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Criminal Defense Blog

Excessive Force By Police

In light of the recent events in Ferguson, Missouri where an unarmed 18 year old man was gunned down by police, it is important that we stop and remember that there are ways to combat excessive force by police. When race is involved, it is obviously a polarizing issue. Media and news outlets from across the nation have weighed in on the Ferguson Police shooting. I was recently interviewed by our local ABC affiliate to discuss the potential ramifications of police brutality or excessive force.

Realistically, any time there is an officer involved shooting there is a potential of three different things happening: An internal investigation by the police department, a criminal investigation by the police department or an outside agency, and a civil lawsuit against the officer and/or the department.
Internal Investigation – This is an investigation done by the police department that employs the officer involved in the shooting. Typically the officer is placed on paid administrative leave while the investigation is conducted. The point of this investigation is to determine what disciplinary action, if any, the officer should face for the shooting. The most severe thing that can happen here is that the officer can lose his or her job. However, the department could also determine that the officer’s actions were justified, leading to no discipline whatsoever.
Criminal Investigation – There is the possibility that either the department that employs the officer involved in the shooting or an outside agency could conduct a criminal investigation to determine if criminal charges should be sent to the prosecuting attorney against the officer involved in the shooting. In my opinion, it is a terrible idea, not to mention a deep conflict of interest, for the police agency that employs the officer to conduct the criminal investigation. It is much safer and reduces the appearance of impropriety if an outside agency conducts any criminal investigation. Much like in the Ferguson shooting case, rather than the Ferguson Police Department investigating the case, the FBI has stepped in to investigate. Once the investigation is complete, the case file will likely be turned over the the prosecuting attorney to determine if there is any criminal liability on the part of the officer. If it is decided that there are grounds for charges, which would include a criminal mental state by the officer, it is up to the prosecutor on what charges to file. Those can range from misdemeanor assault all the way up to various degrees of murder. Oftentimes, however, the shooting will be determined justified and no criminal charges are filed. If criminal charges are filed, the burden is on the prosecutor to be able to prove them beyond a reasonable doubt at trial.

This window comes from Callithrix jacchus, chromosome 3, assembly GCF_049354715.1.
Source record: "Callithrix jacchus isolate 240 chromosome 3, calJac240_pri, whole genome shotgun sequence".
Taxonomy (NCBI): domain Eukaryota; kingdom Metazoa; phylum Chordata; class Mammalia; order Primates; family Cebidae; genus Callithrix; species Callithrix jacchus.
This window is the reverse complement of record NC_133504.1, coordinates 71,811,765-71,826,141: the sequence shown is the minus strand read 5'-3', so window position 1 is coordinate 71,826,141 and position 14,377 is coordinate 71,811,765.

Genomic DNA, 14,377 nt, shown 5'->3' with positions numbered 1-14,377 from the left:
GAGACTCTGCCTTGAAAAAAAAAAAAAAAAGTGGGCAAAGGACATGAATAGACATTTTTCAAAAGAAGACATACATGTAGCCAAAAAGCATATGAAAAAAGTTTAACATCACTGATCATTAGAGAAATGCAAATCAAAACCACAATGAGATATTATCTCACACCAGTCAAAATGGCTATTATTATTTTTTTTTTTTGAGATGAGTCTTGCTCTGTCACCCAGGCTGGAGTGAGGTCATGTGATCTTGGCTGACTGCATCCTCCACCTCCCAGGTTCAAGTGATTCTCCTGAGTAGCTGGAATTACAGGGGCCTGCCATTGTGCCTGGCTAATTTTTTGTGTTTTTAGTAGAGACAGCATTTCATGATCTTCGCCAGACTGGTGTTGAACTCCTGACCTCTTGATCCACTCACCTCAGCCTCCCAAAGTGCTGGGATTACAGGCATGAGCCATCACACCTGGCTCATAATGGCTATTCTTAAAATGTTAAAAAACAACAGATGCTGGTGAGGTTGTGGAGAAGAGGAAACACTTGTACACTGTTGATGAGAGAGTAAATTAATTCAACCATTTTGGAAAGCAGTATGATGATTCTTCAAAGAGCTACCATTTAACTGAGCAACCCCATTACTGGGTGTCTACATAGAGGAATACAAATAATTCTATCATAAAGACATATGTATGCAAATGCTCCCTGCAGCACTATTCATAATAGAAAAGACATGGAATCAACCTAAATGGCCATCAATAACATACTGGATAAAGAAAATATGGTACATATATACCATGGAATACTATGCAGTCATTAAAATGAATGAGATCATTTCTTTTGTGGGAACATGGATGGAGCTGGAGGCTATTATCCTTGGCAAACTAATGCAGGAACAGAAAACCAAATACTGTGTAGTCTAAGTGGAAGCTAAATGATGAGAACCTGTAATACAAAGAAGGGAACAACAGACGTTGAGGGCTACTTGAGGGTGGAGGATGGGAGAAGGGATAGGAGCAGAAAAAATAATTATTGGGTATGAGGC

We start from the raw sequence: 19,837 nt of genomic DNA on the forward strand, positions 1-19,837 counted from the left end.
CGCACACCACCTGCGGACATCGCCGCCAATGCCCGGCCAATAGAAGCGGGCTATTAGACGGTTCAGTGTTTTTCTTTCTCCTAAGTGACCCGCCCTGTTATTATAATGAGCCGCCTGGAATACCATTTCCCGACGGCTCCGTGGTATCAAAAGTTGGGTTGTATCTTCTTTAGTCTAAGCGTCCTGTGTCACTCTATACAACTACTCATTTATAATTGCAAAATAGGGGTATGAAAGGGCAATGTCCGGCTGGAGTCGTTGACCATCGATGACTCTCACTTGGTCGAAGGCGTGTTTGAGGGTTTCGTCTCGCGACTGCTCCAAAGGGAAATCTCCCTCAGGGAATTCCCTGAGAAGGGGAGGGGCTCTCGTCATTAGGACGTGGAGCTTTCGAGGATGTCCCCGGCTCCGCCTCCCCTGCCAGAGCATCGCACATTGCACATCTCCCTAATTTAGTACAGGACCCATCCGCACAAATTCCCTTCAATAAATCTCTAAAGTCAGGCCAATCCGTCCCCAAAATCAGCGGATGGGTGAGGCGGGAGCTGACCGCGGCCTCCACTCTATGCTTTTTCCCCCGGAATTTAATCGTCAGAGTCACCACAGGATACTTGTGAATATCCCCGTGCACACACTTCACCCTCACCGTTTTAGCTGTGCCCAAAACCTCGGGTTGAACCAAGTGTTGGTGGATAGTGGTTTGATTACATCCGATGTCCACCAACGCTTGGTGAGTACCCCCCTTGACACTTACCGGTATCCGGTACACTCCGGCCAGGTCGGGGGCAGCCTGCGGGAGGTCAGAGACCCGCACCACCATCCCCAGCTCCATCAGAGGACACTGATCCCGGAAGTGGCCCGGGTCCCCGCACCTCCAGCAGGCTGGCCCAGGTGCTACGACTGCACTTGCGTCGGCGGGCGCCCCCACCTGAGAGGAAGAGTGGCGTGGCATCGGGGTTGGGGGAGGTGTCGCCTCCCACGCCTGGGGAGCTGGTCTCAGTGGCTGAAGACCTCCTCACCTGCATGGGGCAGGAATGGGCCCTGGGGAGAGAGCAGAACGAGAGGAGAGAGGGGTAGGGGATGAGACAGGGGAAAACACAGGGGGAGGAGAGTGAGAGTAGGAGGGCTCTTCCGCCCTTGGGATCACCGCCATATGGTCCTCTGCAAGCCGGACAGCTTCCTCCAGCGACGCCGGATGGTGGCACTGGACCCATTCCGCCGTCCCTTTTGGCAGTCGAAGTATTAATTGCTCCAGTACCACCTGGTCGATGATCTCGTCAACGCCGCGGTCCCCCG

Civil Rights Lawsuit – The last possible outcome of a police involved shooting is for the victim or victim’s family to file a civil rights lawsuit alleging that the police officer violated the victim’s civil rights. There is a provision of the United States Code, 42 U.S.C. Section 1983, which allows for such a lawsuit. The lawsuit will usually name the officer involved in the shooting, as well as the police department that employs he or she. Any time a police officer touches a civilian, even if it is with an object, or even a bullet in the most severe instances, legally speaking a seizure has occurred. As the Fourth Amendment to the U.S. Constitution states, all citizens are presumed free from unlawful searches and seizures. Therefore, when it is alleged that the Fourth Amendment has been violated, a 1983 action can be filed. It is then up to the officer or the department to justify the actions of the officer and to demonstrate that the actions were lawful. As has been reported, the family in the Ferguson, Missouri case has hired the same attorney from Florida who Trayvon Martin’s family has hired. It is anticipated that a civil case against Ferguson PD and the officer is imminent. Once a civil 1983 action has been filed, it is up to the victim or his family to prove the allegation by a preponderance of the evidence to the jury, which basically means that the force used by the officer was more likely than not excessive under the circumstances.

Although these types of cases are polarizing and can sometimes grip a nation, it is best to let the various legal processes play out. It is not time to jump to conclusions either way, rather, it is time to let the investigators investigate and to simply observe as the legal chess match subsequently ensues. It is no doubt going to be a long process, and surely emotions that lead to criminal behavior such as rioting, burglary, and damaging people’s property cannot run this high for long.